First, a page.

Nancy Pelosi joined her colleagues on the House floor early Wednesday and promptly decried Republican leaders for turning off the microphones and shutting down access to the galleries during the Democrats’ sit-in protesting the lack of a vote on gun-control legislation.

“Mr. Speaker, turn on this microphone,” she demanded.

The Republican majority had gaveled the House out of session when Democrats took over the floor, turning off the CSPAN cameras and the microphones. It’s the kind of response with which Pelosi, the House minority leader, is quite familiar: When Republicans staged a similar protest eight years ago, she went a step further and shut off the lights.

It was August of 2008, in the middle of another hotly-contested election, and Republicans—then in the minority—wanted to draw attention to the refusal of the Democratic majority to bring up “all-of-the-above” energy legislation at a time when gas prices were soaring to record highs. Pelosi was speaker then, and after Democrats gaveled the House out of session to begin Congress’s annual five-week summer recess, Republicans stayed on the floor to give speeches protesting Democratic inaction. Groups of lawmakers returned day after day for the length of the break, speaking into a dark and other empty House chamber.

“The speaker of this House has shut down the people’s House,” the future House Majority Leader Eric Cantor complained then. “Kept the cameras out, turned the lights off, turned the mics off, but yet we had a House full of members insisting that we open this House back up.”

Democrats were furious at the GOP’s move then, called it a stunt. Politico reported at the time that Democratic aides called Republicans on the floor “morons” and chastised the press for covering it. Eight years later, Democrats are trying to cloak what is essentially the same attention-seeking maneuver in the weightier historical tradition of the sit-in. They’ve cast the issue at hand—gun control—as a matter of life and death, and as a front man for the protest, they turned to the civil rights legend Representative John Lewis of Georgia, who is beloved by members of both parties in Congress.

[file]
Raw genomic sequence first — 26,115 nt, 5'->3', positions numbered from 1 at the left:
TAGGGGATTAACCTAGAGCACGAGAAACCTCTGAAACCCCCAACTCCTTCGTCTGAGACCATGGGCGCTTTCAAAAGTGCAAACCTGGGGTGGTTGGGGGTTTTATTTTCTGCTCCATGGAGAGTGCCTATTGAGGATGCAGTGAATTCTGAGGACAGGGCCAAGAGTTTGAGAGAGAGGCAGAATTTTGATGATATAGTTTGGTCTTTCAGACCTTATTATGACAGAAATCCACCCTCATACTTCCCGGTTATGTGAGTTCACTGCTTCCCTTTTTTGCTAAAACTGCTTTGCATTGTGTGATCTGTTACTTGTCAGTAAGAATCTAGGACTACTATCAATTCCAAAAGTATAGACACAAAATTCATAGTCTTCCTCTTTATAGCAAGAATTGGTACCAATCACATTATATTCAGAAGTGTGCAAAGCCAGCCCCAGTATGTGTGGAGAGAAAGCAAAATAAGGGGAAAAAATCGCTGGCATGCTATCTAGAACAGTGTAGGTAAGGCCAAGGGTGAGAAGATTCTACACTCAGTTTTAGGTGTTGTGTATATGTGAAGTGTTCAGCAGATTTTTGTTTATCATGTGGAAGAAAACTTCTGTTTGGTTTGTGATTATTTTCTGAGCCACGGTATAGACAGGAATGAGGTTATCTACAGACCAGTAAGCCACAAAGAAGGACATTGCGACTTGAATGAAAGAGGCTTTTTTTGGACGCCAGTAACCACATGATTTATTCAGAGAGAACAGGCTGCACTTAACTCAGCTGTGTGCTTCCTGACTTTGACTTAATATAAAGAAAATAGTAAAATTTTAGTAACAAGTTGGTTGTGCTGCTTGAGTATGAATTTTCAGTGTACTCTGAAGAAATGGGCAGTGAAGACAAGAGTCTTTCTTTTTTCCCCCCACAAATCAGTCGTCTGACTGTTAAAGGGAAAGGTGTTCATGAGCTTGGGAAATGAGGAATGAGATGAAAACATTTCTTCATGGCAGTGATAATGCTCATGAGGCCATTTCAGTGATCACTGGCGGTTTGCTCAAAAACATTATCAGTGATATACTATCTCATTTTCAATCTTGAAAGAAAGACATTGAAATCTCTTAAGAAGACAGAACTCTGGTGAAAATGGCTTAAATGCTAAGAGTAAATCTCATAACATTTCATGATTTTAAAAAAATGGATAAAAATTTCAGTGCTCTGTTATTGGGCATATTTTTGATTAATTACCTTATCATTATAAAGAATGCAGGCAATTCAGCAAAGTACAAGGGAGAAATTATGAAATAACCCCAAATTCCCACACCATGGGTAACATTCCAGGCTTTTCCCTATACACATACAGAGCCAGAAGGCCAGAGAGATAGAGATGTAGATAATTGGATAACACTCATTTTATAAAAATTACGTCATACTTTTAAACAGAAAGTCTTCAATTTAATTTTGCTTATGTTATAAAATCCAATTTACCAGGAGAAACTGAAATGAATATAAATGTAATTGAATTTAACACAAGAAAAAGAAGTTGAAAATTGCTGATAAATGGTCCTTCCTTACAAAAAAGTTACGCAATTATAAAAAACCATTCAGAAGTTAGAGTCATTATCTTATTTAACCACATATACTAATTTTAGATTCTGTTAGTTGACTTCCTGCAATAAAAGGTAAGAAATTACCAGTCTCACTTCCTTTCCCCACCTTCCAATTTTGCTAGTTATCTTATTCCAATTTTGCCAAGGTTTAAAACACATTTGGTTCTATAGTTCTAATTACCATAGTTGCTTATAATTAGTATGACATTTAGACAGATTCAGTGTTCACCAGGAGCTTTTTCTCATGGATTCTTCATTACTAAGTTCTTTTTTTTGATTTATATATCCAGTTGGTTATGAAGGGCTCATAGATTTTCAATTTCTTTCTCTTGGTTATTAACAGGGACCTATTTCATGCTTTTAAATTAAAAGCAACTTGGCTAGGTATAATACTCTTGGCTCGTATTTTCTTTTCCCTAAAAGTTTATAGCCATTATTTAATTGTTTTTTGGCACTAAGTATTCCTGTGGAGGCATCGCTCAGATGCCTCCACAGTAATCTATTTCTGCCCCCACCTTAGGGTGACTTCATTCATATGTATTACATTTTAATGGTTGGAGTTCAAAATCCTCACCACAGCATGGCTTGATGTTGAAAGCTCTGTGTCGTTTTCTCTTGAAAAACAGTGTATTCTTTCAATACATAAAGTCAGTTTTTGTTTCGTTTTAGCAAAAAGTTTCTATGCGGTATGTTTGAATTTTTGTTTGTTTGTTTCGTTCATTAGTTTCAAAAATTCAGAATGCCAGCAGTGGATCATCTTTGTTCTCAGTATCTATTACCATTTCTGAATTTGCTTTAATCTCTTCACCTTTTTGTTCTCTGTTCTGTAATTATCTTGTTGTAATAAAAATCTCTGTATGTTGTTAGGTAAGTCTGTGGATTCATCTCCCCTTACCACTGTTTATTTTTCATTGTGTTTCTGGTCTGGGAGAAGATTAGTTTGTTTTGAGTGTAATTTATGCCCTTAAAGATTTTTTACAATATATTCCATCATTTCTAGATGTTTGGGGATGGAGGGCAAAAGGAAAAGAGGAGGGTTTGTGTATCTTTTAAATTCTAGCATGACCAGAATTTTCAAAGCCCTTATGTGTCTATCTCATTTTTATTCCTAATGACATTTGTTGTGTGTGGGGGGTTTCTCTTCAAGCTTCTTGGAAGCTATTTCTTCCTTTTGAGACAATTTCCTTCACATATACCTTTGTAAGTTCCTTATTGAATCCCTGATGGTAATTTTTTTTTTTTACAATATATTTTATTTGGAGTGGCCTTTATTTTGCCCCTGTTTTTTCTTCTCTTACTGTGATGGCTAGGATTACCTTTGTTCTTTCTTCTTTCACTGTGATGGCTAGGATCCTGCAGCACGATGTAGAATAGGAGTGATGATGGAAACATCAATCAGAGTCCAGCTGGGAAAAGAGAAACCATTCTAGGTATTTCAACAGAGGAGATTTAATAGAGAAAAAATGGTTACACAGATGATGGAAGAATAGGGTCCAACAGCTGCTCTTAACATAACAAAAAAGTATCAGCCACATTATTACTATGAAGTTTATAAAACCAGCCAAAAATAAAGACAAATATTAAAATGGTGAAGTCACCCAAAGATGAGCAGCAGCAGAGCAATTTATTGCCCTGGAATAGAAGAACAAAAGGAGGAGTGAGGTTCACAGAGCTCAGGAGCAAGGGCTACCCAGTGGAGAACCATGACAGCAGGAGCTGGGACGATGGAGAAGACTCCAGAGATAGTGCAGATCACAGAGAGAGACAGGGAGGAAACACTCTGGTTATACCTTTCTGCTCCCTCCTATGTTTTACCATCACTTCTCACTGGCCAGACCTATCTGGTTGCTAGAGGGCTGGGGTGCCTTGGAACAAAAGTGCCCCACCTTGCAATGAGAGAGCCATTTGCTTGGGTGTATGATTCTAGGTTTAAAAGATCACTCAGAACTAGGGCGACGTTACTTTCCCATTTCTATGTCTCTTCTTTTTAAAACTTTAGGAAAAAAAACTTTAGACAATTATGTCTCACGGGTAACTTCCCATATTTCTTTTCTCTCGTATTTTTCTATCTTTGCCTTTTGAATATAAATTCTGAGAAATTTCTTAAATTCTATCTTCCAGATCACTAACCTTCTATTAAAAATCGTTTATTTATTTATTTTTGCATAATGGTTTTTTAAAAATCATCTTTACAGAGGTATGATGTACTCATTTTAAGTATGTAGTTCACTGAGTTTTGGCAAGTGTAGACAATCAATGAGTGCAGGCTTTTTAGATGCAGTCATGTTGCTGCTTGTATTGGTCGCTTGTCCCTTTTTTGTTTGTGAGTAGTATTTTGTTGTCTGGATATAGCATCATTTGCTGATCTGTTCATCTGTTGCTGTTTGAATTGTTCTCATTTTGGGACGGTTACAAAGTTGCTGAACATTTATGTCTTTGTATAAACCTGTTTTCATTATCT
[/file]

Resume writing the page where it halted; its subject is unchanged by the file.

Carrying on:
Minority parties in the House turn to these kind of protests because unlike in the Senate, they can’t simply draw attention or block floor action by staging a filibuster—which is what Senator Chris Murphy of Connecticut did last week to force votes on gun legislation. The House runs almost entirely by majority rule, so the minority party must break the rules in order to disrupt the chamber.

Republicans seem to be taking the Democratic protest in stride, preferring—for the first few hours, at least—to keep quiet and wait out the sit-in. The lack of cameras may have forced Democrats to record their speeches with illicit photos and shaky Periscope feeds, but hey, at least Republicans didn’t shut off the lights.